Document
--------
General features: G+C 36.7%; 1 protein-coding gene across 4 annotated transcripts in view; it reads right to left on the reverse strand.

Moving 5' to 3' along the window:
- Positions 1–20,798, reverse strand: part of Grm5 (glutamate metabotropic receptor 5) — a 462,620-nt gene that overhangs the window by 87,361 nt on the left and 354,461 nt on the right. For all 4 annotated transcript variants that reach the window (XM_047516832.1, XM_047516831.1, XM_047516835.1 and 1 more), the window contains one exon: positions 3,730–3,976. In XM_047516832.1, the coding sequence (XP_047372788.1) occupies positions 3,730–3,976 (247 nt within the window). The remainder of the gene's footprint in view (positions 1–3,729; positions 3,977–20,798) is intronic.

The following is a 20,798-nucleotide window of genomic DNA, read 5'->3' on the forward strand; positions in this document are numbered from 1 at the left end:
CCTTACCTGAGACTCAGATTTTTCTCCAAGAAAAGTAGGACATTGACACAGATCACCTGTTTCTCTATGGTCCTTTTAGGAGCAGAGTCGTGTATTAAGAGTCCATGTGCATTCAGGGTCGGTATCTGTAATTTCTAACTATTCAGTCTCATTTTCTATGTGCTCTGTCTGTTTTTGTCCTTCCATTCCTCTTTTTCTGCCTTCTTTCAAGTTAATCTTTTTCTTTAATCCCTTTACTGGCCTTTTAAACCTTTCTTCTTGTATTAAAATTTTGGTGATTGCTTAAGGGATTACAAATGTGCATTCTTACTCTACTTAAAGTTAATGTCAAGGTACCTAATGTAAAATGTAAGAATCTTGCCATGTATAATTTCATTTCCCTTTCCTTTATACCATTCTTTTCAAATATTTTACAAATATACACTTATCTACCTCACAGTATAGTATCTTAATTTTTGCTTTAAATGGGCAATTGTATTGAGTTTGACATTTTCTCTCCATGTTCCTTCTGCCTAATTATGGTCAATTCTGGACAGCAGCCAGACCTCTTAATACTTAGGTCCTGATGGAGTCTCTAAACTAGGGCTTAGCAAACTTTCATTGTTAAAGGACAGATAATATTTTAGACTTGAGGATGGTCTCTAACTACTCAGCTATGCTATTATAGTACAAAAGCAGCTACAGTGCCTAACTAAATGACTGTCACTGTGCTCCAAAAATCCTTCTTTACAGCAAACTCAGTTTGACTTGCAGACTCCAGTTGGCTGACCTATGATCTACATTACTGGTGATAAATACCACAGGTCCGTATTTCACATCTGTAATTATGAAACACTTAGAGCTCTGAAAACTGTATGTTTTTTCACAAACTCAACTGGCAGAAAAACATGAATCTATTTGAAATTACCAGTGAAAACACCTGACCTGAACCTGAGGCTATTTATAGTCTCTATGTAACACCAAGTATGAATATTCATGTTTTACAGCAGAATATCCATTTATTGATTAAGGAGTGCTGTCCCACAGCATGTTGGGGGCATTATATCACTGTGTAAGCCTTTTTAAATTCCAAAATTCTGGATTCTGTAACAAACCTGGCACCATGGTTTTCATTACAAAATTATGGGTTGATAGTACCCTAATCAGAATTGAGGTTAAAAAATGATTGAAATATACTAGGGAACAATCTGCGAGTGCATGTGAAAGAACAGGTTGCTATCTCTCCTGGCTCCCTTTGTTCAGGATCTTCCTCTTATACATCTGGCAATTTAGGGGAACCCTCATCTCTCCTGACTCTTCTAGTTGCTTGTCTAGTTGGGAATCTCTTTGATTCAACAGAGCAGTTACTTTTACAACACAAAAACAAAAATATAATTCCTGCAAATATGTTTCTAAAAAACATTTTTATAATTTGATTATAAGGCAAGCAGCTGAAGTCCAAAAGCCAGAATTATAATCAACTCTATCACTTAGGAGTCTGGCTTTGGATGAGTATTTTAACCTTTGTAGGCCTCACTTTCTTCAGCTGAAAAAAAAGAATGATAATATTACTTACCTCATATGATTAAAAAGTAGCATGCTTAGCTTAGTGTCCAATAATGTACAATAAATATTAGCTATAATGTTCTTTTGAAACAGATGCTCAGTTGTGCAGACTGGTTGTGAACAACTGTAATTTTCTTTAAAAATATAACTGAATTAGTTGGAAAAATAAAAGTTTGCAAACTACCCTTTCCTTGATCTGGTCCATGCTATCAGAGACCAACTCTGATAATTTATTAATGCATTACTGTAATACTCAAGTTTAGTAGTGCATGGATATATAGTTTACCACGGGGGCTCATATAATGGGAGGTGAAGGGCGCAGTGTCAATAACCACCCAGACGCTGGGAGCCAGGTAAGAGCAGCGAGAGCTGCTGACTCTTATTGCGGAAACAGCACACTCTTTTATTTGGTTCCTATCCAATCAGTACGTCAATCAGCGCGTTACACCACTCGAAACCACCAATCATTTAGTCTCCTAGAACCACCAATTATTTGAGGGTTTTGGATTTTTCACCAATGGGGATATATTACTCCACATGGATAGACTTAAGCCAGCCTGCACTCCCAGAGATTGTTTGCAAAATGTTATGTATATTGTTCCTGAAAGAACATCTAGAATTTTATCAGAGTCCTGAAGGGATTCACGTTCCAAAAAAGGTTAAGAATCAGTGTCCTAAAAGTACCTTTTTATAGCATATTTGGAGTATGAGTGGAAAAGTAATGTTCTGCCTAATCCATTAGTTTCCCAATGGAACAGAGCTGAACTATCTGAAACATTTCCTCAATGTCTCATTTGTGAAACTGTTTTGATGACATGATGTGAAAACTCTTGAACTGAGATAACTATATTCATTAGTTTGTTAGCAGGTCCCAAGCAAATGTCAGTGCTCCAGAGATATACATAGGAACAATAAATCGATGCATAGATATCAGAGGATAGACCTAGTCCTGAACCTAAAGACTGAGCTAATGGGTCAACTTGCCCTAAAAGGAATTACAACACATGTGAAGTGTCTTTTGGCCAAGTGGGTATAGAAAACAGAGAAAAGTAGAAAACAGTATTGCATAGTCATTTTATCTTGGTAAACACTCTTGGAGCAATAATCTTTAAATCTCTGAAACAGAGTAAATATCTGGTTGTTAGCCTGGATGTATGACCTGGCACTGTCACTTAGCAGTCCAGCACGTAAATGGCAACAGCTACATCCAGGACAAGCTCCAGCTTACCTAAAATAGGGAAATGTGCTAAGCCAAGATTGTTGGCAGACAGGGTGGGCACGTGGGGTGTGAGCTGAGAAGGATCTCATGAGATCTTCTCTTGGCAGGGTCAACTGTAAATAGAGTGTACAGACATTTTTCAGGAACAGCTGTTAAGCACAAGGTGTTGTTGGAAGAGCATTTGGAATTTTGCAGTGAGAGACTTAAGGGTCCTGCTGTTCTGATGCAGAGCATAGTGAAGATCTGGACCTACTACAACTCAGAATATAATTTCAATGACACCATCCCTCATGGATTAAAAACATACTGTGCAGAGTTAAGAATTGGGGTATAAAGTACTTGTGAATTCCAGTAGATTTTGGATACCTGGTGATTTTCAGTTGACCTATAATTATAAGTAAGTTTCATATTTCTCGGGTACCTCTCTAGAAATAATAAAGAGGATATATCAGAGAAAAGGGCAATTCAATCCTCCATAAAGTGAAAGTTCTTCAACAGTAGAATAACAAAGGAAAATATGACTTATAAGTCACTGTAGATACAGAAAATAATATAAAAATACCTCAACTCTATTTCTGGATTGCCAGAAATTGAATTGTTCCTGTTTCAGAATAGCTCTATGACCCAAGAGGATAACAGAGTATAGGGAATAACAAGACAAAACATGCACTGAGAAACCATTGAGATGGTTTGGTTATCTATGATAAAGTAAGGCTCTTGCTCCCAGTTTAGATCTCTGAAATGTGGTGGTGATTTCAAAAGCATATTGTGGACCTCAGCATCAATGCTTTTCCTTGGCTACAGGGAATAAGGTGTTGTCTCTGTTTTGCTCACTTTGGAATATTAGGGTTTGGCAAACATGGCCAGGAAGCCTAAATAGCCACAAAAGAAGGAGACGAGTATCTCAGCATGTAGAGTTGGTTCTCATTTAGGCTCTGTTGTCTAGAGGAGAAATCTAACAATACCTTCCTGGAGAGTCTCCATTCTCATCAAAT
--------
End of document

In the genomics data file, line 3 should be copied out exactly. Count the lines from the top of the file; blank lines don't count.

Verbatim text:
- Positions 1–20,798, reverse strand: part of Grm5 (glutamate metabotropic receptor 5) — a 462,620-nt gene that overhangs the window by 87,361 nt on the left and 354,461 nt on the right. For all 4 annotated transcript variants that reach the window (XM_047516832.1, XM_047516831.1, XM_047516835.1 and 1 more), the window contains one exon: positions 3,730–3,976. In XM_047516832.1, the coding sequence (XP_047372788.1) occupies positions 3,730–3,976 (247 nt within the window). The remainder of the gene's footprint in view (positions 1–3,729; positions 3,977–20,798) is intronic.